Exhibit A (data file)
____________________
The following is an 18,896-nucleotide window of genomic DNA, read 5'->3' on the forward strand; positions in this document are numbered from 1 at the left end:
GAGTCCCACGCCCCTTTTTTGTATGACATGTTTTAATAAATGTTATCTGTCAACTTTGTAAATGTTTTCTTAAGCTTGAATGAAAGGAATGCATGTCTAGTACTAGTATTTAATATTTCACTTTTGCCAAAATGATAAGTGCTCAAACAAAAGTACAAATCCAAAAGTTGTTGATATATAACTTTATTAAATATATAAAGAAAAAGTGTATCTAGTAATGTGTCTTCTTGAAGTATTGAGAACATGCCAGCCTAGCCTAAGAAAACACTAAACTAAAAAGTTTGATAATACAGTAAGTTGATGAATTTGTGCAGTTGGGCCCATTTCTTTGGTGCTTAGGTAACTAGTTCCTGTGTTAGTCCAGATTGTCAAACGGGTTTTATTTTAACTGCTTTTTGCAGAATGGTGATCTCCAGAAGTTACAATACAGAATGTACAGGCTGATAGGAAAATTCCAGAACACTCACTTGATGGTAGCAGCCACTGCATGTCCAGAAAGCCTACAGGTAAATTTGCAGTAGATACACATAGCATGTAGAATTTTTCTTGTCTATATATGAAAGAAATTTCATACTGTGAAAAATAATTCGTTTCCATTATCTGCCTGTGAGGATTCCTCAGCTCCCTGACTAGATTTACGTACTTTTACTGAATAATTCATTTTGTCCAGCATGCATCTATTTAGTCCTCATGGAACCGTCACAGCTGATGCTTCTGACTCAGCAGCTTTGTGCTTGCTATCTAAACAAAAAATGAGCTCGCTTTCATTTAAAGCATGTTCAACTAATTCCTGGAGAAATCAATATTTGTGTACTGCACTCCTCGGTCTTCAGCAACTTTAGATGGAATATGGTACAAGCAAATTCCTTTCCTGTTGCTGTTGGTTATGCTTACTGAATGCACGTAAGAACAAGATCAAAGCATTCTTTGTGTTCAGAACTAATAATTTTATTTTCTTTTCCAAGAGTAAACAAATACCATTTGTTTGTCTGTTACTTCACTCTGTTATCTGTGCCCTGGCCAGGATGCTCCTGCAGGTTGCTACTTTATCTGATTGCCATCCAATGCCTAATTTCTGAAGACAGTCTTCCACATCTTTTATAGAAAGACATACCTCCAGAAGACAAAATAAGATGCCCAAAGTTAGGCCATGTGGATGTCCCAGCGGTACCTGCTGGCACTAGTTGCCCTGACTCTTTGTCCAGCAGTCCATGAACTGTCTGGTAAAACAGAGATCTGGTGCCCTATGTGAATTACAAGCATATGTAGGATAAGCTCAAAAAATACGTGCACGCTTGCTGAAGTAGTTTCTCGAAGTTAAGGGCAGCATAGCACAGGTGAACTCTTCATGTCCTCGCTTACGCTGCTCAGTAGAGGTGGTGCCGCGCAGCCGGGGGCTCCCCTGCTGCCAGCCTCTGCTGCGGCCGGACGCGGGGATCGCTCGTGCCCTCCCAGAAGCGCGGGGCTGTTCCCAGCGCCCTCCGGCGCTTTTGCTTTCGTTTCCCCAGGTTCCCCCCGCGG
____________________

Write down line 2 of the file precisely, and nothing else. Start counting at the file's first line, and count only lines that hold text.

GAGTCCCACGCCCCTTTTTTGTATGACATGTTTTAATAAATGTTATCTGTCAACTTTGTAAATGTTTTCTTAAGCTTGAATGAAAGGAATGCATGTCTAGTACTAGTATTTAATATTTCACTTTTGCCAAAATGATAAGTGCTCAAACAAAAGTACAAATCCAAAAGTTGTTGATATATAACTTTATTAAATATATAAAGAAAAAGTGTATCTAGTAATGTGTCTTCTTGAAGTATTGAGAACATGCCAGCCTAGCCTAAGAAAACACTAAACTAAAAAGTTTGATAATACAGTAAGTTGATGAATTTGTGCAGTTGGGCCCATTTCTTTGGTGCTTAGGTAACTAGTTCCTGTGTTAGTCCAGATTGTCAAACGGGTTTTATTTTAACTGCTTTTTGCAGAATGGTGATCTCCAGAAGTTACAATACAGAATGTACAGGCTGATAGGAAAATTCCAGAACACTCACTTGATGGTAGCAGCCACTGCATGTCCAGAAAGCCTACAGGTAAATTTGCAGTAGATACACATAGCATGTAGAATTTTTCTTGTCTATATATGAAAGAAATTTCATACTGTGAAAAATAATTCGTTTCCATTATCTGCCTGTGAGGATTCCTCAGCTCCCTGACTAGATTTACGTACTTTTACTGAATAATTCATTTTGTCCAGCATGCATCTATTTAGTCCTCATGGAACCGTCACAGCTGATGCTTCTGACTCAGCAGCTTTGTGCTTGCTATCTAAACAAAAAATGAGCTCGCTTTCATTTAAAGCATGTTCAACTAATTCCTGGAGAAATCAATATTTGTGTACTGCACTCCTCGGTCTTCAGCAACTTTAGATGGAATATGGTACAAGCAAATTCCTTTCCTGTTGCTGTTGGTTATGCTTACTGAATGCACGTAAGAACAAGATCAAAGCATTCTTTGTGTTCAGAACTAATAATTTTATTTTCTTTTCCAAGAGTAAACAAATACCATTTGTTTGTCTGTTACTTCACTCTGTTATCTGTGCCCTGGCCAGGATGCTCCTGCAGGTTGCTACTTTATCTGATTGCCATCCAATGCCTAATTTCTGAAGACAGTCTTCCACATCTTTTATAGAAAGACATACCTCCAGAAGACAAAATAAGATGCCCAAAGTTAGGCCATGTGGATGTCCCAGCGGTACCTGCTGGCACTAGTTGCCCTGACTCTTTGTCCAGCAGTCCATGAACTGTCTGGTAAAACAGAGATCTGGTGCCCTATGTGAATTACAAGCATATGTAGGATAAGCTCAAAAAATACGTGCACGCTTGCTGAAGTAGTTTCTCGAAGTTAAGGGCAGCATAGCACAGGTGAACTCTTCATGTCCTCGCTTACGCTGCTCAGTAGAGGTGGTGCCGCGCAGCCGGGGGCTCCCCTGCTGCCAGCCTCTGCTGCGGCCGGACGCGGGGATCGCTCGTGCCCTCCCAGAAGCGCGGGGCTGTTCCCAGCGCCCTCCGGCGCTTTTGCTTTCGTTTCCCCAGGTTCCCCCCGCGG